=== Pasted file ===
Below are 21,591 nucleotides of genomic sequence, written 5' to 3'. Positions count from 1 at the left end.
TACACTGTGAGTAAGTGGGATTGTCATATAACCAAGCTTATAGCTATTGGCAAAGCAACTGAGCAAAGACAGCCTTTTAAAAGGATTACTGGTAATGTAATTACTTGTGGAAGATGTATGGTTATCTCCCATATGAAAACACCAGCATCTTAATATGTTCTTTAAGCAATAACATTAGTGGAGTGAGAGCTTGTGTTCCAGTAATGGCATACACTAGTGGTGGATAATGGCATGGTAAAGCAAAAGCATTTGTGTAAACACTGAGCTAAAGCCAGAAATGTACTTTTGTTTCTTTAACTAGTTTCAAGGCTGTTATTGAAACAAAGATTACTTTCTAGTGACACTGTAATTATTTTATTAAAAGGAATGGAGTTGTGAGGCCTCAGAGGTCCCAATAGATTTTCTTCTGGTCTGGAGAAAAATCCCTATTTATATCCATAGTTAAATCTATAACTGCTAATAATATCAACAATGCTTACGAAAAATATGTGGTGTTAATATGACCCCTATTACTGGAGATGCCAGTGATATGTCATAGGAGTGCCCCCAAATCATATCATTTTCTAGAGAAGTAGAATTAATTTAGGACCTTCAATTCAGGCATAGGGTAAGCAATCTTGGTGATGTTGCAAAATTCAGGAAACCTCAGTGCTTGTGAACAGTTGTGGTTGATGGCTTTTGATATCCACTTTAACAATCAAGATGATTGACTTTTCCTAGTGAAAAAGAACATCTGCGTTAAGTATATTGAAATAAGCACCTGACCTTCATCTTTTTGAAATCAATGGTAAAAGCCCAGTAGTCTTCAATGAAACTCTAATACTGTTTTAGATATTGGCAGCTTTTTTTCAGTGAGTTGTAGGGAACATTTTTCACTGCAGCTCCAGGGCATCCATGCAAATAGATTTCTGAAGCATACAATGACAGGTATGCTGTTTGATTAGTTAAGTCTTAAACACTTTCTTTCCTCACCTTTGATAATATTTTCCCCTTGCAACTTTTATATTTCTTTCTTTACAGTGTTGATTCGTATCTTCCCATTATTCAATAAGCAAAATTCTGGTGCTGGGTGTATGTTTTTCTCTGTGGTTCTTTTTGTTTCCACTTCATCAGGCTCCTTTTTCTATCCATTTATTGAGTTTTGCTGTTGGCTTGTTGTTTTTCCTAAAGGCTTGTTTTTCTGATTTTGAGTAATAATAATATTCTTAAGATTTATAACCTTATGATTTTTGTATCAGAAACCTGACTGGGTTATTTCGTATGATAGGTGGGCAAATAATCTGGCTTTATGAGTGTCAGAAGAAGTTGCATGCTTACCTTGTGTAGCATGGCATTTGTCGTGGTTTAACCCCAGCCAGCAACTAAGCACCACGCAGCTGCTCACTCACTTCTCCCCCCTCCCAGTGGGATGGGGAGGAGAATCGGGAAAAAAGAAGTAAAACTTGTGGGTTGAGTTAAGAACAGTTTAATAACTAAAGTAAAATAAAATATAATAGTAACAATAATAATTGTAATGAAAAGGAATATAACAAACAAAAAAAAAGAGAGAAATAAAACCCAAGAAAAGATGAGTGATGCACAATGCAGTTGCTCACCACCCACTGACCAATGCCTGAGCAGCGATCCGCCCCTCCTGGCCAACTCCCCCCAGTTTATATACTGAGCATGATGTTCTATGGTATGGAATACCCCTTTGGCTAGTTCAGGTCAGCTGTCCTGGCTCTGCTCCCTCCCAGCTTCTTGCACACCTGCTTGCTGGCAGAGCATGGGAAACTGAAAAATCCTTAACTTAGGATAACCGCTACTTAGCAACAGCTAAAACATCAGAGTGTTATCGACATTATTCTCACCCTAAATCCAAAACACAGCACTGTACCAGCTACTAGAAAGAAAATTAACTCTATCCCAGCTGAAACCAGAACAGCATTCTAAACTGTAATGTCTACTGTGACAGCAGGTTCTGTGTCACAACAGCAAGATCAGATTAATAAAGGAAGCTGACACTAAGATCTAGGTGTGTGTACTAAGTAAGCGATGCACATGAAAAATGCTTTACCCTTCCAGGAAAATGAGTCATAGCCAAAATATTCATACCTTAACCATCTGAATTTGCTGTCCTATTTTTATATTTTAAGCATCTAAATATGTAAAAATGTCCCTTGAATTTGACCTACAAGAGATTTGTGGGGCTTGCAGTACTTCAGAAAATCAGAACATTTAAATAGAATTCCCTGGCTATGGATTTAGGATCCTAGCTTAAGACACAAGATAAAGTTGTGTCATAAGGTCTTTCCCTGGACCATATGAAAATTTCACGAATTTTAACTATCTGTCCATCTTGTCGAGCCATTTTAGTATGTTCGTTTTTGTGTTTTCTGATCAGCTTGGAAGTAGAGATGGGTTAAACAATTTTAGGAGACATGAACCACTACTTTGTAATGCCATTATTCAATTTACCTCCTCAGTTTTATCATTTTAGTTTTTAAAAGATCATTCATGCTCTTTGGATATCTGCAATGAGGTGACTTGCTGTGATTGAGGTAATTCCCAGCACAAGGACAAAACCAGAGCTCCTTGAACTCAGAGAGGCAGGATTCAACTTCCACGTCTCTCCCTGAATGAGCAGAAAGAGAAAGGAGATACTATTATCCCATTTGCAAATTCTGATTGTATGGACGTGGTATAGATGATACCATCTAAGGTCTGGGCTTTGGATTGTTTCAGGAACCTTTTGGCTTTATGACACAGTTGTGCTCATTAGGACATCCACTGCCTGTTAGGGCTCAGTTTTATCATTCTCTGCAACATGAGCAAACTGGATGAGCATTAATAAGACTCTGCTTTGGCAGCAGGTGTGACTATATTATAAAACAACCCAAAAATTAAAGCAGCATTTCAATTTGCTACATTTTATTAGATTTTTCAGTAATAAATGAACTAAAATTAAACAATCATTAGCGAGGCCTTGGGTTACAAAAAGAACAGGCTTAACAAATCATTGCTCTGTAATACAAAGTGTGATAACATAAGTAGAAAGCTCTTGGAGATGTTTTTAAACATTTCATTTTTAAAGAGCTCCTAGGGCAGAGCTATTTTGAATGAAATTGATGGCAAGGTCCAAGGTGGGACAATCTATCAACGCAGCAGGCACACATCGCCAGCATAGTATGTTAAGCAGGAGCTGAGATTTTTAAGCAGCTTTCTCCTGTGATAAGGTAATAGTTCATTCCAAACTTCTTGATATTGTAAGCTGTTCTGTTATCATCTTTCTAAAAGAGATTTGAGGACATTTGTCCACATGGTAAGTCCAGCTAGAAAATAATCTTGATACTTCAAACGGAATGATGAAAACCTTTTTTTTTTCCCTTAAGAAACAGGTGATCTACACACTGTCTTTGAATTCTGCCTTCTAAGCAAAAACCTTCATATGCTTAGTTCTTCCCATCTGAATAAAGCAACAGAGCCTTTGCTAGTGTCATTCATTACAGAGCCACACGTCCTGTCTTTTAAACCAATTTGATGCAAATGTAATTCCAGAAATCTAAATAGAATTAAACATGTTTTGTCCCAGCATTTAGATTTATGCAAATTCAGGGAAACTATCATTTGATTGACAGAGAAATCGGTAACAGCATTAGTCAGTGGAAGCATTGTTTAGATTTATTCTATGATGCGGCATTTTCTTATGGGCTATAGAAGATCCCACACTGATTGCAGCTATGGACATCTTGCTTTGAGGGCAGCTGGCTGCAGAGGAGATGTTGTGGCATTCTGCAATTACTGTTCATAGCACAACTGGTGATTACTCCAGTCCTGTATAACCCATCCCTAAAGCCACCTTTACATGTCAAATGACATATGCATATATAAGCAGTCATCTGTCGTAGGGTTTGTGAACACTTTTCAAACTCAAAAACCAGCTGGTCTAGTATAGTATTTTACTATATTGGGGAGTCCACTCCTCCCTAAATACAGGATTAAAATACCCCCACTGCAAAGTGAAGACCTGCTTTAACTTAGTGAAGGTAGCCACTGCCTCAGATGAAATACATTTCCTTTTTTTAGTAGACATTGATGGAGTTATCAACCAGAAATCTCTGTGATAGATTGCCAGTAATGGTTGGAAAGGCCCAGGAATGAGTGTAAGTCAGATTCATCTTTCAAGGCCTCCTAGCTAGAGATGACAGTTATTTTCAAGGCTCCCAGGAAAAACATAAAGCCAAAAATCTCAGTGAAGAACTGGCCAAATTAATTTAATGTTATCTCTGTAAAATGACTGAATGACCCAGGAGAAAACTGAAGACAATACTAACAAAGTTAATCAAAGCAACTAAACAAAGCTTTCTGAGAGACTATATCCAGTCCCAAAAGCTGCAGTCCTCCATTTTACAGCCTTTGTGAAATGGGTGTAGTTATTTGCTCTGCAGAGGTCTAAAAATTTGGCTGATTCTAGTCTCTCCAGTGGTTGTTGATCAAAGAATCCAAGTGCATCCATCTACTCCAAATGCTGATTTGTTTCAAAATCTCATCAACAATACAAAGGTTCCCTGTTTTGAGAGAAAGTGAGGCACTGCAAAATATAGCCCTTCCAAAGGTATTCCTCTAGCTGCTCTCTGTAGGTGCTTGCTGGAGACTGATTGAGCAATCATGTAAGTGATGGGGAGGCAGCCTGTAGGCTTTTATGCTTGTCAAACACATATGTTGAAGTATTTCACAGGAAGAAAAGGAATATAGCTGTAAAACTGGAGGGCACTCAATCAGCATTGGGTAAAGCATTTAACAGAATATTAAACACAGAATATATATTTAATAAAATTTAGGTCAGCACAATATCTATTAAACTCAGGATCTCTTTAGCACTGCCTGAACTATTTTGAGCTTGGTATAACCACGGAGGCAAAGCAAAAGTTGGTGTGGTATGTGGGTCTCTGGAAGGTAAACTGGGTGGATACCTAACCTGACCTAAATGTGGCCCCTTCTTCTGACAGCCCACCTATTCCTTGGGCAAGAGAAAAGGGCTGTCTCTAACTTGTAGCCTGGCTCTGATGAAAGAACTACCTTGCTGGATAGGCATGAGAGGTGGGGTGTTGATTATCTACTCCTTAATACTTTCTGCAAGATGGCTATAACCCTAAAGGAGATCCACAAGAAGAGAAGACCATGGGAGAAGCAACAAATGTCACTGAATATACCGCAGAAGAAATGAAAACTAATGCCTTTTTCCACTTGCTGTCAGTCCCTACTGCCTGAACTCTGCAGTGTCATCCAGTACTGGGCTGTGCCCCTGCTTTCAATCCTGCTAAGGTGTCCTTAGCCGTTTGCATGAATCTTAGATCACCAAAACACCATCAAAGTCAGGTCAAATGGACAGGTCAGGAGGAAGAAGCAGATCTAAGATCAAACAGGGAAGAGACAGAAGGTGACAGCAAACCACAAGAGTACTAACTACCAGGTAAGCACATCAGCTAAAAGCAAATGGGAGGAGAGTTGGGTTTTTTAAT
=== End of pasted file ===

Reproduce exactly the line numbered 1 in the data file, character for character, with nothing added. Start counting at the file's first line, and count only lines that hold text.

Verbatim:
Below are 21,591 nucleotides of genomic sequence, written 5' to 3'. Positions count from 1 at the left end.